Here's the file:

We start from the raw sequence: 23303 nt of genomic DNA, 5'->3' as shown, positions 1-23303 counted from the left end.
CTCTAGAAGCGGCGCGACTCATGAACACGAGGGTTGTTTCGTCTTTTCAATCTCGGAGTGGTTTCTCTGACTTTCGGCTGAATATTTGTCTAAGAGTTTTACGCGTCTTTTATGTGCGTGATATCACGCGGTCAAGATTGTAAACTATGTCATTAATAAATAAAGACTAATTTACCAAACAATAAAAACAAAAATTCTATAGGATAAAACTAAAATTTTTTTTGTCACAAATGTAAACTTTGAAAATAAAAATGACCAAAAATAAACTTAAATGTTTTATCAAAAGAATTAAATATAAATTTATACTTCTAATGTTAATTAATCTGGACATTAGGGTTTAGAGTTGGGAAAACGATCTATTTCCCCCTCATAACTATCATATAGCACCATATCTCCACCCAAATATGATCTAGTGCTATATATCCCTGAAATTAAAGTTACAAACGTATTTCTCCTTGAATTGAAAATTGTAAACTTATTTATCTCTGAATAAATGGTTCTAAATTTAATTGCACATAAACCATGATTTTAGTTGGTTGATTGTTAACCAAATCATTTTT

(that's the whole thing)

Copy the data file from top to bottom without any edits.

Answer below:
We start from the raw sequence: 23303 nt of genomic DNA, 5'->3' as shown, positions 1-23303 counted from the left end.
CTCTAGAAGCGGCGCGACTCATGAACACGAGGGTTGTTTCGTCTTTTCAATCTCGGAGTGGTTTCTCTGACTTTCGGCTGAATATTTGTCTAAGAGTTTTACGCGTCTTTTATGTGCGTGATATCACGCGGTCAAGATTGTAAACTATGTCATTAATAAATAAAGACTAATTTACCAAACAATAAAAACAAAAATTCTATAGGATAAAACTAAAATTTTTTTTGTCACAAATGTAAACTTTGAAAATAAAAATGACCAAAAATAAACTTAAATGTTTTATCAAAAGAATTAAATATAAATTTATACTTCTAATGTTAATTAATCTGGACATTAGGGTTTAGAGTTGGGAAAACGATCTATTTCCCCCTCATAACTATCATATAGCACCATATCTCCACCCAAATATGATCTAGTGCTATATATCCCTGAAATTAAAGTTACAAACGTATTTCTCCTTGAATTGAAAATTGTAAACTTATTTATCTCTGAATAAATGGTTCTAAATTTAATTGCACATAAACCATGATTTTAGTTGGTTGATTGTTAACCAAATCATTTTT